9780674008212-0674008219-Slaves on Screen: Film and Historical Vision

Slaves on Screen: Film and Historical Vision

ISBN-13: 9780674008212
ISBN-10: 0674008219
Edition: Illustrated
Author: Davis, Natalie Zemon
Publication date: 2002
Publisher: Harvard University Press
Format: Paperback 176 pages
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Book details

ISBN-13: 9780674008212
ISBN-10: 0674008219
Edition: Illustrated
Author: Davis, Natalie Zemon
Publication date: 2002
Publisher: Harvard University Press
Format: Paperback 176 pages

Summary

Acknowledged authors Davis, Natalie Zemon wrote Slaves on Screen: Film and Historical Vision comprising 176 pages back in 2002. Textbook and eTextbook are published under ISBN 0674008219 and 9780674008212. Since then Slaves on Screen: Film and Historical Vision textbook was available to sell back to BooksRun online for the top buyback price of $ 2.00 or rent at the marketplace.

Description

The written word and what the eye can see are brought together in this fascinating foray into the depiction of resistance to slavery through the modern medium of film. Davis, whose book The Return of Martin Guerre was written while she served as consultant to the French film of the same name, now tackles the large issue of how the moving picture industry has portrayed slaves in five major motion pictures spanning four generations. The potential of film to narrate the historical past in an effective and meaningful way, with insistence on loyalty to the evidence, is assessed in five films: Spartacus (1960), Burn! (1969), The Last Supper (1976), Amistad (1997), and Beloved (1998).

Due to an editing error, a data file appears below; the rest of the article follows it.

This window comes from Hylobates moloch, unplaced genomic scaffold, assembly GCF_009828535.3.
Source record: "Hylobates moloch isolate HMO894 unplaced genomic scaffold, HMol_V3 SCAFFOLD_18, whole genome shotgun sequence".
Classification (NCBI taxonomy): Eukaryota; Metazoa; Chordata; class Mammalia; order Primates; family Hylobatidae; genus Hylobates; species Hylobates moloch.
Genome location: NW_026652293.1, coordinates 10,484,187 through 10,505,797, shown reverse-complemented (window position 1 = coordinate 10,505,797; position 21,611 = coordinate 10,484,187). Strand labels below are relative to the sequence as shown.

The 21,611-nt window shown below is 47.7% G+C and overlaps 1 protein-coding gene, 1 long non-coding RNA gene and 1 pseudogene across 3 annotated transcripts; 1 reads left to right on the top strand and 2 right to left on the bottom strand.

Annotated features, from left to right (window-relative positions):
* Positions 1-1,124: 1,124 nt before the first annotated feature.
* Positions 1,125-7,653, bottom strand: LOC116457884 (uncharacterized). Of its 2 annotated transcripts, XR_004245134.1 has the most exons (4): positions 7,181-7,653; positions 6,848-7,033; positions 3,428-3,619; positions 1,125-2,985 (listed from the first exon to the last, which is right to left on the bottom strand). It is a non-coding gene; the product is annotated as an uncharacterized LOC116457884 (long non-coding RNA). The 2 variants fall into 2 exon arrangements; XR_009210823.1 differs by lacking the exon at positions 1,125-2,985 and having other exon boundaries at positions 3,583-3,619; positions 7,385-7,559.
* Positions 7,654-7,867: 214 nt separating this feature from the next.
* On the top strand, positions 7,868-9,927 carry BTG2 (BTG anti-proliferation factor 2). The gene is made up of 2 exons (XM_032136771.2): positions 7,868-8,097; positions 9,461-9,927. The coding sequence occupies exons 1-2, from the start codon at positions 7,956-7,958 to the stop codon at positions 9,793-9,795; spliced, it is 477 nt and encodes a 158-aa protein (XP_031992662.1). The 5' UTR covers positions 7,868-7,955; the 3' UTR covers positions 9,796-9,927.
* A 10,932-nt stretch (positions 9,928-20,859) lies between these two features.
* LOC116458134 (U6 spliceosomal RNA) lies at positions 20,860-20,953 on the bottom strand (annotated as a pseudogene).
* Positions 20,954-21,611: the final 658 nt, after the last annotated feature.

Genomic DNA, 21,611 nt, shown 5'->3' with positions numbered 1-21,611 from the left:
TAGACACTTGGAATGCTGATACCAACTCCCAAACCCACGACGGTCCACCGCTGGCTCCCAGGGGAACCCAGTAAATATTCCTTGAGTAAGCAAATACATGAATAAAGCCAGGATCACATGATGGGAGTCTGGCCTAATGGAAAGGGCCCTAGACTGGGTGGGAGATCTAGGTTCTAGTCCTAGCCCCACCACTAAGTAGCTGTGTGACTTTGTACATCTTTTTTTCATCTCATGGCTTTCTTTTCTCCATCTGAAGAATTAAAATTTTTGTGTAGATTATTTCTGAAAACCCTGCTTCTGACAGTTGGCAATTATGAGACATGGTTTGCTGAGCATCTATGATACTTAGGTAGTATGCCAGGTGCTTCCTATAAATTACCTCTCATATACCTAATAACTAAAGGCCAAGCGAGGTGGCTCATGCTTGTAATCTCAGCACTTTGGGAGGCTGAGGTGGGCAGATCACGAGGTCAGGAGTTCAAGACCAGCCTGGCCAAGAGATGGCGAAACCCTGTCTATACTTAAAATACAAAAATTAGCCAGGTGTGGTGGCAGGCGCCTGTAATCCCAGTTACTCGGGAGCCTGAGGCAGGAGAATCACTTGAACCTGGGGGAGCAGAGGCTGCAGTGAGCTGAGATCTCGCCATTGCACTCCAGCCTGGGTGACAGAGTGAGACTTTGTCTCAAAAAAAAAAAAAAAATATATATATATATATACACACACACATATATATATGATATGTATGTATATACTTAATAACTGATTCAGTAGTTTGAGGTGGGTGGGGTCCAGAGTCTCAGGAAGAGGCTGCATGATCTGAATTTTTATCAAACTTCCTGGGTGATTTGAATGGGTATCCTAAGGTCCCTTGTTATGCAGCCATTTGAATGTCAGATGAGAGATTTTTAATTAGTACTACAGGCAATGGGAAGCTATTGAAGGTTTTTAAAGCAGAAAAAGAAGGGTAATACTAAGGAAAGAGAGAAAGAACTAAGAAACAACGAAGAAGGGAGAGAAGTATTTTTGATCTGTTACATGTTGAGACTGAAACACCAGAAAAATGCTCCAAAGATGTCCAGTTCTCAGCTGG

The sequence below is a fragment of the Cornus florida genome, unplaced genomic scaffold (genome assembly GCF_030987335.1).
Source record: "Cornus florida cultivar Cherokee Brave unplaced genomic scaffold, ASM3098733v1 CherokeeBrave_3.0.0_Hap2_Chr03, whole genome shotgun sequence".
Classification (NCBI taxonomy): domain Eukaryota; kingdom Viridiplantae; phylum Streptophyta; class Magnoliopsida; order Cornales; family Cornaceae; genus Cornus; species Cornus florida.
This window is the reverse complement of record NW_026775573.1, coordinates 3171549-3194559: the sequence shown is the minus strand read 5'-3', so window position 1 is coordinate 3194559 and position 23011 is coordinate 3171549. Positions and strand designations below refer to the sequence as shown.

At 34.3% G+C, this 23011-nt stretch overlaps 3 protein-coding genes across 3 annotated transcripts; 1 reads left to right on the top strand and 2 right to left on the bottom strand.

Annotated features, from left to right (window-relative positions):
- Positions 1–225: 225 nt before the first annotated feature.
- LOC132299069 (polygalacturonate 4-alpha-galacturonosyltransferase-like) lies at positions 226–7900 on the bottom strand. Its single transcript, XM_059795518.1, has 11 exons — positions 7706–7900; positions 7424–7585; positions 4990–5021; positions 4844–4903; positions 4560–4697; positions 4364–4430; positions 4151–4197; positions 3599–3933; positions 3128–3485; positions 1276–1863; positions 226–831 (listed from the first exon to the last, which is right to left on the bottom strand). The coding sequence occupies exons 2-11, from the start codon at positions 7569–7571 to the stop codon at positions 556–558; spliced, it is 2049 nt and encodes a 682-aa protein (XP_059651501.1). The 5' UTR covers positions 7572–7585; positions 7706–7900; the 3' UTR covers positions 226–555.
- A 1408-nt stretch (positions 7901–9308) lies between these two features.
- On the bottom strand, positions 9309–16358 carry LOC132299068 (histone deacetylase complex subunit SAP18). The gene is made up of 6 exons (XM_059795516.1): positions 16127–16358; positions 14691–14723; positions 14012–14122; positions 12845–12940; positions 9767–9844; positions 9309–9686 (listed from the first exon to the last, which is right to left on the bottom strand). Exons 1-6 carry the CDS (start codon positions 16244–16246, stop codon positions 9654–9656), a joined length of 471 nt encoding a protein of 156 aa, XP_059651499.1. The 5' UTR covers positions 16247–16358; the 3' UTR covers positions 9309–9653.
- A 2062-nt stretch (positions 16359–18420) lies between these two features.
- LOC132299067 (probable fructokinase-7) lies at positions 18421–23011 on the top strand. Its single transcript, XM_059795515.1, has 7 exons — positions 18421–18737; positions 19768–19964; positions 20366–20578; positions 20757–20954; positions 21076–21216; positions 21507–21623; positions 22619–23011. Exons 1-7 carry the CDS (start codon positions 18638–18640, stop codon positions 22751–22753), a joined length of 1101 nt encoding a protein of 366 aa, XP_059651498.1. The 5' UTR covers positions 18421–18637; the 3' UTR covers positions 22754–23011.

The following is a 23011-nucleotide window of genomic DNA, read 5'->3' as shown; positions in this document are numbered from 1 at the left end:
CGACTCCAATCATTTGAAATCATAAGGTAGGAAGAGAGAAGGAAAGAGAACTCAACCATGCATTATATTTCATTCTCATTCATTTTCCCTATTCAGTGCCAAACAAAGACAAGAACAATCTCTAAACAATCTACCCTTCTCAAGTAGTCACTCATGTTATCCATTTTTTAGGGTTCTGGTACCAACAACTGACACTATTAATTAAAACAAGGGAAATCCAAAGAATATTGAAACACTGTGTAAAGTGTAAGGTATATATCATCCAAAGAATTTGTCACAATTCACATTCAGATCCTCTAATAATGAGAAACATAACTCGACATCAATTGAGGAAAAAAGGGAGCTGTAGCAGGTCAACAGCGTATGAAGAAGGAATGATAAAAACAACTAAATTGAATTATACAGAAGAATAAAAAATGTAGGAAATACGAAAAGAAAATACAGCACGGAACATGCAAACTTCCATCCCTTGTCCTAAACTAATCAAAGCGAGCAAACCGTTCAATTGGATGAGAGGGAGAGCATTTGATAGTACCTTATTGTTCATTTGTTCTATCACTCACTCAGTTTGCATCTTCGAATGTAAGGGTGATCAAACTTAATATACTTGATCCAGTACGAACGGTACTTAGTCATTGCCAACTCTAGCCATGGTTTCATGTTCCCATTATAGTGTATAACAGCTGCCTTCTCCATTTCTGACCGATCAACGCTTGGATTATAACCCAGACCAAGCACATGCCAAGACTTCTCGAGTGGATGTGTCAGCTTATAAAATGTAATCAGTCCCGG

Davis shows how shifts in the viewpoints of screenwriters and directors parallel those of historians. Spartacus is polarized social history; the films on the Caribbean bring ceremony and carnival to bear on the origins of revolt; Amistad and Beloved draw upon the traumatic wounds in the memory of slavery and the resources for healing them. In each case Davis considers the intentions of filmmakers and evaluates the film and its techniques through historical evidence and interpretation. Family continuity emerges as a major element in the struggle against slavery.

Slaves on Screen is based in part on interviews with the Nobel prize–winning author of Beloved, Toni Morrison, and with Manuel Moreno Fraginals, the historical consultant for The Last Supper. Davis brings a new approach to historical film as a source of "thought experiments" about the past. While the five motion pictures are sometimes cinematic triumphs, with sound history inspiring the imagination, Davis is critical of fictive scenes and characters when they mislead viewers in important ways. Good history makes good films.

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